Once the crawl is complete, Screaming Frog generates intricate reports about your website’s link structure. Head to the “Response Codes” tab and filter by client errors (4XX codes) to isolate broken links. You can further sort and analyze links based on their status codes.

Pinpointing the Sources

Screaming Frog’s “Inlinks” tab is a goldmine! For each broken link identified, it shows you exactly which pages on your website contain the faulty link, making it remarkably easy to jump in and fix them.

When Desktop Software Shines

Let’s consider when desktop tools might be a better choice than web-based platforms:

  • Massive Websites: For extremely large websites with thousands of pages, desktop SEO crawlers may handle the scale more efficiently, especially if you have a powerful computer.
  • Advanced Technical Analysis: Do you need to analyze specific link types, simulate different crawlers, or customize rules extensively? Desktop software often provides a greater depth of control than web-based counterparts.
  • Offline Work: Planning to work on a project without a reliable internet connection? Desktop software can still function as long as you’ve performed a crawl beforehand.

Note: While Screaming Frog is a popular choice, it does have a free version with limited features. Exploring other desktop SEO tools may be worthwhile, depending on your specific needs.

Method 4: Online Broken Link Checker Tools 

Do you need a quick and simple way to scan a smaller website or a few specific pages for broken links? There’s an array of free online broken link checkers to the rescue! Popular options include Dead Link Checker, www.deadlinkchecker.com, and others.

How They Work

These tools generally have user-friendly interfaces. Simply paste in the URL of the webpage or website you want to analyze, and they’ll initiate a scan. Within minutes, you’ll receive a report listing any detected broken links.

Understanding the Limitations

It’s important to be aware of the constraints often associated with free online tools:

  • Crawl Depth: Most free checkers only scan a limited number of pages or levels within a website. Other methods are better suited for comprehensive analysis of larger sites.
  • Limited Features: You will have customization or in-depth reports that are different from those you’d get with web-based SEO tools or desktop software.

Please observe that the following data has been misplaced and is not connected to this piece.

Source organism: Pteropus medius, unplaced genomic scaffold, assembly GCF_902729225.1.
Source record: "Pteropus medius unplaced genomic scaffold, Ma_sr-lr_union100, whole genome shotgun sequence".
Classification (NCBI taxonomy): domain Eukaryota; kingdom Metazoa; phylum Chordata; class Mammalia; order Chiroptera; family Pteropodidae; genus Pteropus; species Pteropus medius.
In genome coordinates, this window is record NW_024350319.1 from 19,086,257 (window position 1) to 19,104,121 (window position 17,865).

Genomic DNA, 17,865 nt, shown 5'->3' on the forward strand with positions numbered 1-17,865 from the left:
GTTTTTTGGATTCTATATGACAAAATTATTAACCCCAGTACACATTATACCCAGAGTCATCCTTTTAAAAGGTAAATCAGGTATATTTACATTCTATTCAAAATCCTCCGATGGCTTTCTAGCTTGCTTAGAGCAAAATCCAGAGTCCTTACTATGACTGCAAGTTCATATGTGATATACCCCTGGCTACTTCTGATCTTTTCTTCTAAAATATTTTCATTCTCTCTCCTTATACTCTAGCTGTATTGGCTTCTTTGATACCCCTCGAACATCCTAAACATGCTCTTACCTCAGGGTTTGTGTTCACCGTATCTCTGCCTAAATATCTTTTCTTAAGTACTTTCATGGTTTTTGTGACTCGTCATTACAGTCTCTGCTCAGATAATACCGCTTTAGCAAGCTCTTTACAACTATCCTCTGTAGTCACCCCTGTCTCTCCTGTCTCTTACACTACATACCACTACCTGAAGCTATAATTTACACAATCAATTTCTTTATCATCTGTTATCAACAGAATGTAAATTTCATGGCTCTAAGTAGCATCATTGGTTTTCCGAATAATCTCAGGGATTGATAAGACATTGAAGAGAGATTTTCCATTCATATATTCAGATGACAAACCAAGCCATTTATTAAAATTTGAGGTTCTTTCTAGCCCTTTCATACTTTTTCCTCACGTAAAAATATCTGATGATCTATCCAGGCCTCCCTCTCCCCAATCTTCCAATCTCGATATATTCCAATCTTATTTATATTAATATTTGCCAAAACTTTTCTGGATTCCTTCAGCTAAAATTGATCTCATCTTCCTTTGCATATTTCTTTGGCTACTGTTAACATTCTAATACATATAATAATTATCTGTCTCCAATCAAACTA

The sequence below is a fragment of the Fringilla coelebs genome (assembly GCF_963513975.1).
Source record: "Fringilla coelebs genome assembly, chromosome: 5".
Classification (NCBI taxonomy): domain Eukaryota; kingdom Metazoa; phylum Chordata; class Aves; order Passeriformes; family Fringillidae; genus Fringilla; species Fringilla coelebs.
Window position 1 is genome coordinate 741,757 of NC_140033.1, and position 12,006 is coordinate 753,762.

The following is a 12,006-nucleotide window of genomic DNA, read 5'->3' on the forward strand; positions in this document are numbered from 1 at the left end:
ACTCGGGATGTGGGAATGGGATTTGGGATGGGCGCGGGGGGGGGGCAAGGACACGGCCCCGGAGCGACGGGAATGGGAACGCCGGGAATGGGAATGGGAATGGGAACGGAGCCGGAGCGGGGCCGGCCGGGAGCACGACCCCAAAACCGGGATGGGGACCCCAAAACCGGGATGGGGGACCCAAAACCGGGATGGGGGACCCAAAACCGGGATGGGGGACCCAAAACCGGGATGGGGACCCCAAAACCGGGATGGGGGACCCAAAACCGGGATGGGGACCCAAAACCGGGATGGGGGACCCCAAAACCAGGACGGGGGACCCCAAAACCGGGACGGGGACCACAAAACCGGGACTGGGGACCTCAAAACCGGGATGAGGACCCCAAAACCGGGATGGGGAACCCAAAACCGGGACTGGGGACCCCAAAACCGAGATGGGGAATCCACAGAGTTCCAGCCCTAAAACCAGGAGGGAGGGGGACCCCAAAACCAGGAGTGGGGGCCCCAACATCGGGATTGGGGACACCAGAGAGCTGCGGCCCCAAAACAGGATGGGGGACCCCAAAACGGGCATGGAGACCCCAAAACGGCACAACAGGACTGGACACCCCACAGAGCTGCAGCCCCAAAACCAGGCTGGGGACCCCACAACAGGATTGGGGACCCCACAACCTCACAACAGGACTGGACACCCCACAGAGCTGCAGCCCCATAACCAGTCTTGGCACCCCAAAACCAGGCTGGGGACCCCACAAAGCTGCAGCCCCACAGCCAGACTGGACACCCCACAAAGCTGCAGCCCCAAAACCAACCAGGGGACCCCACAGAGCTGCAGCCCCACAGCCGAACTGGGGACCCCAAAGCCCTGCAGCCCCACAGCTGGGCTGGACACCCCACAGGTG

Use Cases for Online Checkers 

Despite their limitations, these tools can be helpful in certain scenarios:

  • Small Websites: If your website is relatively small, with only a handful of pages, a free online checker suffices for basic broken link detection.
  • Quick Spot Checks: Need to quickly verify whether a specific page or section of your site has broken links? An online tool can be a speedy solution.
  • Troubleshooting External Links: If you suspect a few external links (links to other websites) might be broken, an online checker can be a convenient way to confirm.

Word of Caution: Exercise caution when using broken link checkers on your website that require you to upload your website’s sitemap. Not all services adequately protect your privacy. Whenever possible, stick to tools that let you paste in individual URLs instead of sitemaps for greater control over what data you share.

Method 5: Manual Link Checks 

Sometimes, the most effective way to find those sneaky broken links is with good old-fashioned manual investigation. While automated tools are amazing, there are specific situations where a hands-on approach is essential:

Targeted Page Checks

Have you just made significant updates to a cornerstone piece of content or a high-traffic page? Manually clicking through links is the best way to ensure nothing was inadvertently broken during the editing process.

Checking Links Within Content

Broken links can lurk within the body of your blog posts, articles, or product descriptions. Automated tools might only sometimes catch these if the links are clearly formatted as hyperlinks. A careful review of your core content is a good practice.

Verifying Outbound Links

Links to external resources have a tendency to change or disappear over time. Periodically clicking through your outbound links, especially those to crucial resources or partners, helps maintain the value you provide to your visitors.

Helpful Browser Extensions

To streamline manual checks, consider installing a browser extension designed for broken link detection. These often add small icons to your browser’s toolbar, visually indicating broken links as you navigate the web. Some popular options include Check My Links and LinkMiner.

Prioritizing Your Top Pages

Due to the time-consuming nature of manual checks, it’s helpful to focus on your website’s most important pages. You can use Google Analytics to identify your pages with the highest traffic or those generating the most conversions. Keeping these pages free of broken links is essential to ensure a positive user experience where it matters most.

Fixing Broken Links

We’ve spent time identifying the broken links plaguing your website. Now, it’s time to roll up your sleeves and implement the fixes. Your main options boil down to redirects, updating links, or removing them altogether. Let’s explore each:

Redirect Options

The Importance of 301 Redirects

When a page has permanently moved or been deleted, the best way to preserve its hard-earned link equity is a 301 redirect. This redirect signals to search engines (and users) that the old URL has a new permanent home, seamlessly transferring value to the new destination.